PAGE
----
It isn’t going to happen overnight, but the value of the U.S. dollar is going to start to go down, and all of that cheap stuff that you are used to buying at Wal-Mart and the dollar store is going to become a lot more expensive.

    But of even more importance is what this latest move by China could mean for U.S. government debt. As most Americans have heard, we are heavily dependent on foreign nations such as China lending us money. Right now, China owns nearly 1.3 trillion dollars of our debt. Unfortunately, as CNBC is noting, if China is going to quit stockpiling our dollars than it is likely that they will stop stockpiling our debt as well…

  6. no smoking

    no smoking Senior Member Senior Member

    Aug 14, 2009
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    Yes, I think it will help push Rupee's exchange rate against dollar, but may not be a good news for its exchange rate against other currency.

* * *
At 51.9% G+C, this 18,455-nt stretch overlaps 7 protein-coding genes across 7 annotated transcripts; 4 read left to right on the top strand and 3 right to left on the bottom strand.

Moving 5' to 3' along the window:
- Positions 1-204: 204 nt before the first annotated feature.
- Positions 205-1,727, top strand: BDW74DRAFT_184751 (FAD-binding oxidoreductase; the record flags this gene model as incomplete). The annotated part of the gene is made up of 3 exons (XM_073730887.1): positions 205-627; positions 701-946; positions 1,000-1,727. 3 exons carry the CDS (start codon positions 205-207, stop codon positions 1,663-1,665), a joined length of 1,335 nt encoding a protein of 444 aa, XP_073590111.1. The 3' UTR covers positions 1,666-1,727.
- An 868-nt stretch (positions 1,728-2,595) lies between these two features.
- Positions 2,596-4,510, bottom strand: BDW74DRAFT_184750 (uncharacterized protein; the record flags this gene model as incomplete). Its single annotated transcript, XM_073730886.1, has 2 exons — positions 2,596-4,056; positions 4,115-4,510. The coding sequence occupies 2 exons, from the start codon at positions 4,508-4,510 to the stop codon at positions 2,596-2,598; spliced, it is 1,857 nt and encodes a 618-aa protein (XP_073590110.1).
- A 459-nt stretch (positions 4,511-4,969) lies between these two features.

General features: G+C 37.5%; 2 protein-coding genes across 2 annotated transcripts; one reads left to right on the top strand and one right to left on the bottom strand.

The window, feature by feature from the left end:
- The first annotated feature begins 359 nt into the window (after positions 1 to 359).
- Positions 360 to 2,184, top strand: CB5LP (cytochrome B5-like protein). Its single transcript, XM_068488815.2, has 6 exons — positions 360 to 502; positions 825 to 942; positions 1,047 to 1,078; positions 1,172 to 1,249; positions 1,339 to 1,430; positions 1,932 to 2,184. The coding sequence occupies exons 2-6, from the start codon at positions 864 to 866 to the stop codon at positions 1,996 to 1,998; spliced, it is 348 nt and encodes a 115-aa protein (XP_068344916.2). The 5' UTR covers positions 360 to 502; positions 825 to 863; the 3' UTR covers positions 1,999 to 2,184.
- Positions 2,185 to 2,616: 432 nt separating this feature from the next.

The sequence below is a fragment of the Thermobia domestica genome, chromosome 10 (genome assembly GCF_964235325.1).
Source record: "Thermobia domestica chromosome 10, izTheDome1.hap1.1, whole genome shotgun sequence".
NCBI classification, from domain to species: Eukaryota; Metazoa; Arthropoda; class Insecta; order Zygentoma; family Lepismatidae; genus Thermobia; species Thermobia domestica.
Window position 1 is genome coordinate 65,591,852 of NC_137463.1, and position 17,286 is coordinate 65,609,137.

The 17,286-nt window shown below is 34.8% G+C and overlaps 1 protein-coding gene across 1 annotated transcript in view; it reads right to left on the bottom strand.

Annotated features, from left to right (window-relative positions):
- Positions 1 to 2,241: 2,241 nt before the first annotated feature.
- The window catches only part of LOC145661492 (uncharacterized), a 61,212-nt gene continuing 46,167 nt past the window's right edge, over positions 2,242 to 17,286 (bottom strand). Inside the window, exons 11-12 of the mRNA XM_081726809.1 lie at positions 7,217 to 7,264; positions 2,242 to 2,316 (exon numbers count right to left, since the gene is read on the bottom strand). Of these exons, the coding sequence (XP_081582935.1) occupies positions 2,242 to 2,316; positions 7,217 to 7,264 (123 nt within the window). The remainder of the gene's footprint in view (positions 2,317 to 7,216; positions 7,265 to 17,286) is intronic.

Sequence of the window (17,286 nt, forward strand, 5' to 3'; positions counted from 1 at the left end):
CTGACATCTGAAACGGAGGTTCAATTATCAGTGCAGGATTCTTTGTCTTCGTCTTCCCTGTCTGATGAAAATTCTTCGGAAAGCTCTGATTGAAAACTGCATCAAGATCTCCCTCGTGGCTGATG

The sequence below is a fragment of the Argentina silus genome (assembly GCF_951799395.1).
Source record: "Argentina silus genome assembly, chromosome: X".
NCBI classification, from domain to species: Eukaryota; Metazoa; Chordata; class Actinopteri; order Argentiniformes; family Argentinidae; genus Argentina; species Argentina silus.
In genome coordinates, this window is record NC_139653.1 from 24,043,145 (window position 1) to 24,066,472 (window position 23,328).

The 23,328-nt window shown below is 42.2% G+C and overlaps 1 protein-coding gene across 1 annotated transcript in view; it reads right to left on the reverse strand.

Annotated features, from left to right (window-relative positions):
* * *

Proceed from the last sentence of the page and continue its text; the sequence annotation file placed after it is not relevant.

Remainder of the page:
7. nirranj

    nirranj Regular Member

    Jun 21, 2013
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    fvcking bleeding :notsure::hmm:


    Sep 22, 2012
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    Detroit MI
    The World Bank first introduced currency swaps in 1981 in an effort to obtain German marks and Swiss francs. This type of swap can be done on loans with maturities as long as 10 years. They differ from interest rate swaps because they also involve principal.

    Currency swap lines allow central banks to purchase and repurchase currencies from one another, which in turn makes it easier for banks in each relevant country to get hold of the underlying currencies. They are sometimes wheeled out in times of crisis to ensure liquidity keeps flowing around the markets. But they are not just there for the tough times. In China’s case, they make it easier to trade the yuan offshore. The extension of this agreement to China should ease investors’ concerns over the ability to dispose of large sums of the currency on short notice for cash management or trade settlement needs.